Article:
Shadow of the Chinese Bear

Sunday 13 April 2014

China has banned bitcoin. Again. Except, of course, it hasn’t. It’s just banning some bank payments to exchanges. Sort of. Except, it hasn’t, not entirely. Yet. We’ll know more on April 15th, when the ban comes into full effect. Or then again, we might not.

A large Chinese-shaped cloud currently sits over bitcoin. Exactly what the famous ‘ban’ means is unclear. For every piece of hardBitcoin in China by BitScan information, a dozen rumours circulate. None of this uncertainty does bitcoin any good, because markets hate uncertainty, and – like it or not – the health of many parties in the ecosystem depends on the value of the bitcoins they earn. This is already 60 percent lower than four months ago. Miners are finding their profits squeezed. Public confidence, already shaken by MtGox and a series of other fiascos, is falling further.

The thing is, China could clear everything up with a single, clear statement. But they haven’t, and so the uncertainty persists. And it turns out that this, whilst infuriating for the rest of us, is kind of the point.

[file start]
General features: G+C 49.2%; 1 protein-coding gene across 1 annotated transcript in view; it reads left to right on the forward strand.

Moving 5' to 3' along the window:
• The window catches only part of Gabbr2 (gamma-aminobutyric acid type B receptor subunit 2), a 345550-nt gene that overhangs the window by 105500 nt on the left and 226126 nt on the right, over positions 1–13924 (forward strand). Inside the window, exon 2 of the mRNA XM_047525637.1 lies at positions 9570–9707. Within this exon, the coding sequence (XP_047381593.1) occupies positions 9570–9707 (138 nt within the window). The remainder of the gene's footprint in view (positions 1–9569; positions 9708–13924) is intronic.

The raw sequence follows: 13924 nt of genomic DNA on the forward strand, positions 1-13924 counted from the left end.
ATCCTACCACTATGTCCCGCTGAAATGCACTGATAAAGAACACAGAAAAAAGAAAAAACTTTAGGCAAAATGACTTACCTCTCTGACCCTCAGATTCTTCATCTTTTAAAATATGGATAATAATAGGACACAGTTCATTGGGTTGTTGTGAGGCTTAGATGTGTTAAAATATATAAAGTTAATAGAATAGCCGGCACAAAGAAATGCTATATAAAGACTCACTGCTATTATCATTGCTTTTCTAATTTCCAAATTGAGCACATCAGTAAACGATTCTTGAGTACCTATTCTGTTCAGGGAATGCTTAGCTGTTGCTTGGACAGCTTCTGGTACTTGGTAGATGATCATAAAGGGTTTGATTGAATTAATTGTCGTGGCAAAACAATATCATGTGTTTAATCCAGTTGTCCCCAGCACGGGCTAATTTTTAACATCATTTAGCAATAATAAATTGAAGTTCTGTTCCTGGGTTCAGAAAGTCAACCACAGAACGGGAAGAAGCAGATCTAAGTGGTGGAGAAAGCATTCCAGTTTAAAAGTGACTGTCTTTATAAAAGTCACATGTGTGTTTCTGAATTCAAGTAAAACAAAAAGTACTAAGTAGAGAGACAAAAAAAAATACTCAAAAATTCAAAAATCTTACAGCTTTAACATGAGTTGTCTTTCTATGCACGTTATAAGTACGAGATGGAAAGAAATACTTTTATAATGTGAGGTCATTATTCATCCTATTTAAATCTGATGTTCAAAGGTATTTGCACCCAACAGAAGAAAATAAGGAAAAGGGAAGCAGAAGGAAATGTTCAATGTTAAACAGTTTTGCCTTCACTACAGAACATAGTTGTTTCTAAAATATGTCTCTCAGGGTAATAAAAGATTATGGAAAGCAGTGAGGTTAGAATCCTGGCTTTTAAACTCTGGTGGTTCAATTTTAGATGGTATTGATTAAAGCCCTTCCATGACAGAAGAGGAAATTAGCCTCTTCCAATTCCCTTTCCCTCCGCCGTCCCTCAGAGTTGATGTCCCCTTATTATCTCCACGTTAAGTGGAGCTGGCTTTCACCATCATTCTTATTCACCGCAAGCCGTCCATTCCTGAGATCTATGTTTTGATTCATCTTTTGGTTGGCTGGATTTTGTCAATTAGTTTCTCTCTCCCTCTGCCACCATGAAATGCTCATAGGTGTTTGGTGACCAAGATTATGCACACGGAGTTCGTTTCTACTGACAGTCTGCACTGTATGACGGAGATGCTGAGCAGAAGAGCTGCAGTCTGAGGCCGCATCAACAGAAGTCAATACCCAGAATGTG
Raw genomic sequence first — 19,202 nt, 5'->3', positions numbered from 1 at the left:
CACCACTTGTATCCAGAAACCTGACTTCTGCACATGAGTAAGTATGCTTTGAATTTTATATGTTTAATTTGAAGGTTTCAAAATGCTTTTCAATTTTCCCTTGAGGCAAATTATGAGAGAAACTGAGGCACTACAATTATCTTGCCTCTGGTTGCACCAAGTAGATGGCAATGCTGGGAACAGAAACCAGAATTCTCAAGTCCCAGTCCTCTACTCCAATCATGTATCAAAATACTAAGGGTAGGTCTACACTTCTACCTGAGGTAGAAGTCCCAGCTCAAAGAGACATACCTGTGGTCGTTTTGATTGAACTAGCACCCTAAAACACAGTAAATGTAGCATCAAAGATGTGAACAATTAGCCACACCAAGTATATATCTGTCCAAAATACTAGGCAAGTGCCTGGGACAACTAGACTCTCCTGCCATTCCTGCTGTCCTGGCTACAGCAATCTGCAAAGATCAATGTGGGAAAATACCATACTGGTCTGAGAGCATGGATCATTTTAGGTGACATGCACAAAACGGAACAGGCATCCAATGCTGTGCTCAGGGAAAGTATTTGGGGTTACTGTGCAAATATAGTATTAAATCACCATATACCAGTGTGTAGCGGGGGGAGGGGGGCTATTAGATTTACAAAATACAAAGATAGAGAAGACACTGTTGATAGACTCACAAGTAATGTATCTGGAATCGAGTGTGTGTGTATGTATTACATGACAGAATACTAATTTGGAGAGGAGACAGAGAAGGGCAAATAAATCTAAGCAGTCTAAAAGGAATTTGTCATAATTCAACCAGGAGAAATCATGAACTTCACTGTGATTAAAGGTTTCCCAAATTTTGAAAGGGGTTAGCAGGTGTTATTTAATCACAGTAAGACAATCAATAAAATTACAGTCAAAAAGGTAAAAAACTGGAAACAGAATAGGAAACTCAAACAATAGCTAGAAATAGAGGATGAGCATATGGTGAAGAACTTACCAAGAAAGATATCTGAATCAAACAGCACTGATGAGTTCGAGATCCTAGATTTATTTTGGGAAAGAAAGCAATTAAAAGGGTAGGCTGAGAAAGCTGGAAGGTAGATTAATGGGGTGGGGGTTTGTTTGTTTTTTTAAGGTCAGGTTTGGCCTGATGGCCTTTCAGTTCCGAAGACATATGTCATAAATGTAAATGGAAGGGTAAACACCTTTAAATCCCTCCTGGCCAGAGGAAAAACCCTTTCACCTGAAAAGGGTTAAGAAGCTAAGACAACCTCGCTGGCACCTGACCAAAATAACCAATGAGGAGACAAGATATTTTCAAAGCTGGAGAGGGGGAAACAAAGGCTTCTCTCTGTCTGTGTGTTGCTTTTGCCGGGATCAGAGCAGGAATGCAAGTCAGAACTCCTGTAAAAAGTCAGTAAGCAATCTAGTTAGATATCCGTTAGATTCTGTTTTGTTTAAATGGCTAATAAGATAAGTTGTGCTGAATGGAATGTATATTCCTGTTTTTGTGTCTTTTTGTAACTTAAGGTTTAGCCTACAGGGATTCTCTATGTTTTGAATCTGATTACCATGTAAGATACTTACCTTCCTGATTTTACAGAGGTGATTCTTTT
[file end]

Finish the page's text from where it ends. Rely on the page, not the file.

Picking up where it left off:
Back in December...
At the end of last year, the People’s Bank of China (China’s enormous and powerful central bank) released a statement to this effect: ‘Financial institutes are not allowed to offer services related to bitcoin, including registration, trade, clearance and settlement.’

The meaning of this was rather unclear, since it could be interpreted in a number of ways, with varying severity. Banks themselves are not allowed to deal in bitcoins. But what about providing banking services for those who do – does this count? This and other questions were left open.

The Chinese authorities dislike bitcoin; they have deemed it a ‘currency without meaning’. One person from the Chinese financial world stated at the time, ‘It represents an unofficial leakage to the current monetary system and trades globally. It is difficult to regulate and could be used for money laundering.’ Money laundering aside, it circumvents China’s strict capital controls and represents an area of financial activity almost outside of the state’s considerable influence. Almost...

When the statement was released in December, there was a sharp dip in the market, which promptly recovered. Nothing further happened at the time, though the knowledge that it might has been hanging over bitcoin enthusiasts in China and over the world ever since.

A Chinese look at China